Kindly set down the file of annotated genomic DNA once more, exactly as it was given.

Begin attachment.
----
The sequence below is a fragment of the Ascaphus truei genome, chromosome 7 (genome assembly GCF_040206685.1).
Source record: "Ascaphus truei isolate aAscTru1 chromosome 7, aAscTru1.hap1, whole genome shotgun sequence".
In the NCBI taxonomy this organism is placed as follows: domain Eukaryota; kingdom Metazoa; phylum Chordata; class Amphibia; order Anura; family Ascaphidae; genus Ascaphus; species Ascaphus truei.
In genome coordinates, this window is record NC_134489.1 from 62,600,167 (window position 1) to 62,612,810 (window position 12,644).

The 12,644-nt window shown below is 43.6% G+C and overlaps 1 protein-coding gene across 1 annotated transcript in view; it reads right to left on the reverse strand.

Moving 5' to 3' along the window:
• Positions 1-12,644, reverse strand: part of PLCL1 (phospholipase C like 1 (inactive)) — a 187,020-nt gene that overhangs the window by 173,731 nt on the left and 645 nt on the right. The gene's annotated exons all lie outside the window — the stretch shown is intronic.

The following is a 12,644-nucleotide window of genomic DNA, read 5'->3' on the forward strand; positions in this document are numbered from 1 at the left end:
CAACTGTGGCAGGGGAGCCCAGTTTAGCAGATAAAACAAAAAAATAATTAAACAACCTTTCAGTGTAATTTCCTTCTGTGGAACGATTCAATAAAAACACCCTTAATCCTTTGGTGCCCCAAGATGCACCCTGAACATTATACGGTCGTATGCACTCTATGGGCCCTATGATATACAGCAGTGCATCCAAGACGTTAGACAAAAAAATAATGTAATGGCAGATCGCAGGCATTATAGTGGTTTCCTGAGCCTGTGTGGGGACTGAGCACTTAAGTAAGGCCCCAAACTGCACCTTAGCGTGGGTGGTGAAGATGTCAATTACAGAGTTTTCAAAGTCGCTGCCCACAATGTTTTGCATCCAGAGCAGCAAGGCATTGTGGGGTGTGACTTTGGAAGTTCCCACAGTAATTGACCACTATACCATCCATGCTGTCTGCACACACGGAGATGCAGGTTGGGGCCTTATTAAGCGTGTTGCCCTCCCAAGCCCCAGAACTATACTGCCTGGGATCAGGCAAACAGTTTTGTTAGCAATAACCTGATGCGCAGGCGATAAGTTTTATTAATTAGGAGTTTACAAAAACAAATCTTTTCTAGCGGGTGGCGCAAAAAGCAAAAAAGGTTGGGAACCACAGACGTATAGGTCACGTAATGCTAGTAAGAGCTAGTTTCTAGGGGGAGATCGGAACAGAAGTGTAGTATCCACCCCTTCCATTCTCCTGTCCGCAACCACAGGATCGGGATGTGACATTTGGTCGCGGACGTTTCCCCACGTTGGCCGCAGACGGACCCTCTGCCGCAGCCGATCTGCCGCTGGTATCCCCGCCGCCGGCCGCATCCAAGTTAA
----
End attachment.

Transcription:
The sequence below is a fragment of the Ascaphus truei genome, chromosome 7 (genome assembly GCF_040206685.1).
Source record: "Ascaphus truei isolate aAscTru1 chromosome 7, aAscTru1.hap1, whole genome shotgun sequence".
In the NCBI taxonomy this organism is placed as follows: domain Eukaryota; kingdom Metazoa; phylum Chordata; class Amphibia; order Anura; family Ascaphidae; genus Ascaphus; species Ascaphus truei.
In genome coordinates, this window is record NC_134489.1 from 62,600,167 (window position 1) to 62,612,810 (window position 12,644).

The 12,644-nt window shown below is 43.6% G+C and overlaps 1 protein-coding gene across 1 annotated transcript in view; it reads right to left on the reverse strand.

Moving 5' to 3' along the window:
• Positions 1-12,644, reverse strand: part of PLCL1 (phospholipase C like 1 (inactive)) — a 187,020-nt gene that overhangs the window by 173,731 nt on the left and 645 nt on the right. The gene's annotated exons all lie outside the window — the stretch shown is intronic.

The following is a 12,644-nucleotide window of genomic DNA, read 5'->3' on the forward strand; positions in this document are numbered from 1 at the left end:
CAACTGTGGCAGGGGAGCCCAGTTTAGCAGATAAAACAAAAAAATAATTAAACAACCTTTCAGTGTAATTTCCTTCTGTGGAACGATTCAATAAAAACACCCTTAATCCTTTGGTGCCCCAAGATGCACCCTGAACATTATACGGTCGTATGCACTCTATGGGCCCTATGATATACAGCAGTGCATCCAAGACGTTAGACAAAAAAATAATGTAATGGCAGATCGCAGGCATTATAGTGGTTTCCTGAGCCTGTGTGGGGACTGAGCACTTAAGTAAGGCCCCAAACTGCACCTTAGCGTGGGTGGTGAAGATGTCAATTACAGAGTTTTCAAAGTCGCTGCCCACAATGTTTTGCATCCAGAGCAGCAAGGCATTGTGGGGTGTGACTTTGGAAGTTCCCACAGTAATTGACCACTATACCATCCATGCTGTCTGCACACACGGAGATGCAGGTTGGGGCCTTATTAAGCGTGTTGCCCTCCCAAGCCCCAGAACTATACTGCCTGGGATCAGGCAAACAGTTTTGTTAGCAATAACCTGATGCGCAGGCGATAAGTTTTATTAATTAGGAGTTTACAAAAACAAATCTTTTCTAGCGGGTGGCGCAAAAAGCAAAAAAGGTTGGGAACCACAGACGTATAGGTCACGTAATGCTAGTAAGAGCTAGTTTCTAGGGGGAGATCGGAACAGAAGTGTAGTATCCACCCCTTCCATTCTCCTGTCCGCAACCACAGGATCGGGATGTGACATTTGGTCGCGGACGTTTCCCCACGTTGGCCGCAGACGGACCCTCTGCCGCAGCCGATCTGCCGCTGGTATCCCCGCCGCCGGCCGCATCCAAGTTAA